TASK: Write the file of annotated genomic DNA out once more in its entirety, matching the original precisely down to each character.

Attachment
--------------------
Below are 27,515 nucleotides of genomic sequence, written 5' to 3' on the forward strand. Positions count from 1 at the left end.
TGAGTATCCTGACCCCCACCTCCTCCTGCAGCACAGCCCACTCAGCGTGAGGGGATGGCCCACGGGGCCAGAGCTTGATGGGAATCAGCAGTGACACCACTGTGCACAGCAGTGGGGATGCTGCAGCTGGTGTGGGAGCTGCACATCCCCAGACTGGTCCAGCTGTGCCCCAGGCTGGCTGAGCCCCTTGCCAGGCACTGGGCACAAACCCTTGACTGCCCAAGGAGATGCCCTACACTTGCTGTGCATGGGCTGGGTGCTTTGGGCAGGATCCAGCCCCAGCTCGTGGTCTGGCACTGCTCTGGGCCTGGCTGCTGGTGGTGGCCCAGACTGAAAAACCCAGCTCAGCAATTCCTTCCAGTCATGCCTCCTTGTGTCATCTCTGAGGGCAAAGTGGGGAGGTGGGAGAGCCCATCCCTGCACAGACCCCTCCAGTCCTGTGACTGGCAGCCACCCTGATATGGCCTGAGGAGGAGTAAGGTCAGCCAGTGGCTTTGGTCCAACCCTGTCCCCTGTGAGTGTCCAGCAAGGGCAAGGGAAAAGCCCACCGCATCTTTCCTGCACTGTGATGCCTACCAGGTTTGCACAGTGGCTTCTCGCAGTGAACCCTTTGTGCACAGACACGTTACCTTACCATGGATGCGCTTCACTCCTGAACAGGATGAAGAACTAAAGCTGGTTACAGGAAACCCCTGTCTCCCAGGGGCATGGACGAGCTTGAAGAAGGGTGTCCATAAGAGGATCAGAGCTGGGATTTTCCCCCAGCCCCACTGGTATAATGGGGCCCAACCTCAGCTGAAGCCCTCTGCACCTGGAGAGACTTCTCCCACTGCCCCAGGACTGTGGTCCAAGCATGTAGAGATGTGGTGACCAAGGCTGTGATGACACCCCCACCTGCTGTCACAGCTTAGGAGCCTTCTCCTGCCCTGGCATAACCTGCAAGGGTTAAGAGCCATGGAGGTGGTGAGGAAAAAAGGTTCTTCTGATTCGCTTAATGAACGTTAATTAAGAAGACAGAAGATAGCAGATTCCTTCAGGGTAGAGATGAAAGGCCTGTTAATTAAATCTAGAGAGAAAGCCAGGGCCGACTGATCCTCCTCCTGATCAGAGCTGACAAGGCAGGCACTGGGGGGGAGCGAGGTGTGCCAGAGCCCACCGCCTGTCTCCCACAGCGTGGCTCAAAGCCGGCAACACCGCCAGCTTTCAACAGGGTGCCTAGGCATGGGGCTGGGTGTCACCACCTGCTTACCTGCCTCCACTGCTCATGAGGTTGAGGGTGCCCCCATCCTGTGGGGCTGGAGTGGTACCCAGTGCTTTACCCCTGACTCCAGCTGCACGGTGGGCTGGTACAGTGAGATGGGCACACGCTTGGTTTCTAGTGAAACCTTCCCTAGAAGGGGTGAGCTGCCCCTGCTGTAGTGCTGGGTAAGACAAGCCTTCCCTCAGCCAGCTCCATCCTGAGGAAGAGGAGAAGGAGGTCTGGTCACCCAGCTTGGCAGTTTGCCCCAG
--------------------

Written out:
Below are 27,515 nucleotides of genomic sequence, written 5' to 3' on the forward strand. Positions count from 1 at the left end.
TGAGTATCCTGACCCCCACCTCCTCCTGCAGCACAGCCCACTCAGCGTGAGGGGATGGCCCACGGGGCCAGAGCTTGATGGGAATCAGCAGTGACACCACTGTGCACAGCAGTGGGGATGCTGCAGCTGGTGTGGGAGCTGCACATCCCCAGACTGGTCCAGCTGTGCCCCAGGCTGGCTGAGCCCCTTGCCAGGCACTGGGCACAAACCCTTGACTGCCCAAGGAGATGCCCTACACTTGCTGTGCATGGGCTGGGTGCTTTGGGCAGGATCCAGCCCCAGCTCGTGGTCTGGCACTGCTCTGGGCCTGGCTGCTGGTGGTGGCCCAGACTGAAAAACCCAGCTCAGCAATTCCTTCCAGTCATGCCTCCTTGTGTCATCTCTGAGGGCAAAGTGGGGAGGTGGGAGAGCCCATCCCTGCACAGACCCCTCCAGTCCTGTGACTGGCAGCCACCCTGATATGGCCTGAGGAGGAGTAAGGTCAGCCAGTGGCTTTGGTCCAACCCTGTCCCCTGTGAGTGTCCAGCAAGGGCAAGGGAAAAGCCCACCGCATCTTTCCTGCACTGTGATGCCTACCAGGTTTGCACAGTGGCTTCTCGCAGTGAACCCTTTGTGCACAGACACGTTACCTTACCATGGATGCGCTTCACTCCTGAACAGGATGAAGAACTAAAGCTGGTTACAGGAAACCCCTGTCTCCCAGGGGCATGGACGAGCTTGAAGAAGGGTGTCCATAAGAGGATCAGAGCTGGGATTTTCCCCCAGCCCCACTGGTATAATGGGGCCCAACCTCAGCTGAAGCCCTCTGCACCTGGAGAGACTTCTCCCACTGCCCCAGGACTGTGGTCCAAGCATGTAGAGATGTGGTGACCAAGGCTGTGATGACACCCCCACCTGCTGTCACAGCTTAGGAGCCTTCTCCTGCCCTGGCATAACCTGCAAGGGTTAAGAGCCATGGAGGTGGTGAGGAAAAAAGGTTCTTCTGATTCGCTTAATGAACGTTAATTAAGAAGACAGAAGATAGCAGATTCCTTCAGGGTAGAGATGAAAGGCCTGTTAATTAAATCTAGAGAGAAAGCCAGGGCCGACTGATCCTCCTCCTGATCAGAGCTGACAAGGCAGGCACTGGGGGGGAGCGAGGTGTGCCAGAGCCCACCGCCTGTCTCCCACAGCGTGGCTCAAAGCCGGCAACACCGCCAGCTTTCAACAGGGTGCCTAGGCATGGGGCTGGGTGTCACCACCTGCTTACCTGCCTCCACTGCTCATGAGGTTGAGGGTGCCCCCATCCTGTGGGGCTGGAGTGGTACCCAGTGCTTTACCCCTGACTCCAGCTGCACGGTGGGCTGGTACAGTGAGATGGGCACACGCTTGGTTTCTAGTGAAACCTTCCCTAGAAGGGGTGAGCTGCCCCTGCTGTAGTGCTGGGTAAGACAAGCCTTCCCTCAGCCAGCTCCATCCTGAGGAAGAGGAGAAGGAGGTCTGGTCACCCAGCTTGGCAGTTTGCCCCAG